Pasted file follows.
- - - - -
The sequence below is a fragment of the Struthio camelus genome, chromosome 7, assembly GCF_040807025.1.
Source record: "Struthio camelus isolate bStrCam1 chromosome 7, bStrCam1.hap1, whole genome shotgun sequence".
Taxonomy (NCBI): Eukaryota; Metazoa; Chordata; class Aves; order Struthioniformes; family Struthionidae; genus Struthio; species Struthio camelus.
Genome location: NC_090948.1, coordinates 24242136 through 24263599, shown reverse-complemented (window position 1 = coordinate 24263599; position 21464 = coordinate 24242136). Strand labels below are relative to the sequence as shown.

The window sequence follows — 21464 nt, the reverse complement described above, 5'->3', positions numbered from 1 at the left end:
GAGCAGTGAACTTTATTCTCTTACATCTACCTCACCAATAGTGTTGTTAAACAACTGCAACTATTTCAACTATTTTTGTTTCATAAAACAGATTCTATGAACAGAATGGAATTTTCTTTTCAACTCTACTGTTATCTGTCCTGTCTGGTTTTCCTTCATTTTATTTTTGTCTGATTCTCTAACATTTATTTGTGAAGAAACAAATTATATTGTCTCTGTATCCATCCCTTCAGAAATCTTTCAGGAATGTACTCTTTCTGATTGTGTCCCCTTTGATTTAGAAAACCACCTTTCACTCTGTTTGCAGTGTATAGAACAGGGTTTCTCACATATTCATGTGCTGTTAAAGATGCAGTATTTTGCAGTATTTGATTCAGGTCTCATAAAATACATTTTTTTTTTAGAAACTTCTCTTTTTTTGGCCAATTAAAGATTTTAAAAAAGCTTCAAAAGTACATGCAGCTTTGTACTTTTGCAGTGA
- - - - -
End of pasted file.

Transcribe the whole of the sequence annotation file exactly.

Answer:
The sequence below is a fragment of the Struthio camelus genome, chromosome 7, assembly GCF_040807025.1.
Source record: "Struthio camelus isolate bStrCam1 chromosome 7, bStrCam1.hap1, whole genome shotgun sequence".
Taxonomy (NCBI): Eukaryota; Metazoa; Chordata; class Aves; order Struthioniformes; family Struthionidae; genus Struthio; species Struthio camelus.
Genome location: NC_090948.1, coordinates 24242136 through 24263599, shown reverse-complemented (window position 1 = coordinate 24263599; position 21464 = coordinate 24242136). Strand labels below are relative to the sequence as shown.

The window sequence follows — 21464 nt, the reverse complement described above, 5'->3', positions numbered from 1 at the left end:
GAGCAGTGAACTTTATTCTCTTACATCTACCTCACCAATAGTGTTGTTAAACAACTGCAACTATTTCAACTATTTTTGTTTCATAAAACAGATTCTATGAACAGAATGGAATTTTCTTTTCAACTCTACTGTTATCTGTCCTGTCTGGTTTTCCTTCATTTTATTTTTGTCTGATTCTCTAACATTTATTTGTGAAGAAACAAATTATATTGTCTCTGTATCCATCCCTTCAGAAATCTTTCAGGAATGTACTCTTTCTGATTGTGTCCCCTTTGATTTAGAAAACCACCTTTCACTCTGTTTGCAGTGTATAGAACAGGGTTTCTCACATATTCATGTGCTGTTAAAGATGCAGTATTTTGCAGTATTTGATTCAGGTCTCATAAAATACATTTTTTTTTTAGAAACTTCTCTTTTTTTGGCCAATTAAAGATTTTAAAAAAGCTTCAAAAGTACATGCAGCTTTGTACTTTTGCAGTGA